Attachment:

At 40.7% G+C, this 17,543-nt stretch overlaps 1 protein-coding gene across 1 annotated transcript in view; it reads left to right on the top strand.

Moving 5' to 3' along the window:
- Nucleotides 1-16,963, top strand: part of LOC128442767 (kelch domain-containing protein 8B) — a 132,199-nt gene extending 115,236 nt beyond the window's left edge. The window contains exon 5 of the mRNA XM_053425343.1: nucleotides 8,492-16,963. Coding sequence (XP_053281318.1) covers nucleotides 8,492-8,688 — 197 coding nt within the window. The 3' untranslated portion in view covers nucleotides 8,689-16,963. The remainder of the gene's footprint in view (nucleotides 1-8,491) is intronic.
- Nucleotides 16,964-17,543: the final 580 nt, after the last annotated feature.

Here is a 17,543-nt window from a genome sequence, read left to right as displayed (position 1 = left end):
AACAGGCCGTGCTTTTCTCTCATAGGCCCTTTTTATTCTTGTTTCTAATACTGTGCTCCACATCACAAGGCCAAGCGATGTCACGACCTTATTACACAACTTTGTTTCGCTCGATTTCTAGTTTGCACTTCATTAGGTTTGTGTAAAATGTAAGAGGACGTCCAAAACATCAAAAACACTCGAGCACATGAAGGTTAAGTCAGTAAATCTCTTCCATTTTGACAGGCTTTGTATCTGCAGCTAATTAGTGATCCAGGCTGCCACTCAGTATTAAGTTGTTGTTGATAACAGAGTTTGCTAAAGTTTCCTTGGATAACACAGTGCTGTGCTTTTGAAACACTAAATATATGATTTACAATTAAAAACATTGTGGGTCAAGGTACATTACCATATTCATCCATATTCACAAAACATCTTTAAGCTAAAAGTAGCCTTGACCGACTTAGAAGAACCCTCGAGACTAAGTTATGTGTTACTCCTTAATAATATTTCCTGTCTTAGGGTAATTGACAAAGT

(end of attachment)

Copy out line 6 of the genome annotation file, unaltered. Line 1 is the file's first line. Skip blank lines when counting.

AACAGGCCGTGCTTTTCTCTCATAGGCCCTTTTTATTCTTGTTTCTAATACTGTGCTCCACATCACAAGGCCAAGCGATGTCACGACCTTATTACACAACTTTGTTTCGCTCGATTTCTAGTTTGCACTTCATTAGGTTTGTGTAAAATGTAAGAGGACGTCCAAAACATCAAAAACACTCGAGCACATGAAGGTTAAGTCAGTAAATCTCTTCCATTTTGACAGGCTTTGTATCTGCAGCTAATTAGTGATCCAGGCTGCCACTCAGTATTAAGTTGTTGTTGATAACAGAGTTTGCTAAAGTTTCCTTGGATAACACAGTGCTGTGCTTTTGAAACACTAAATATATGATTTACAATTAAAAACATTGTGGGTCAAGGTACATTACCATATTCATCCATATTCACAAAACATCTTTAAGCTAAAAGTAGCCTTGACCGACTTAGAAGAACCCTCGAGACTAAGTTATGTGTTACTCCTTAATAATATTTCCTGTCTTAGGGTAATTGACAAAGT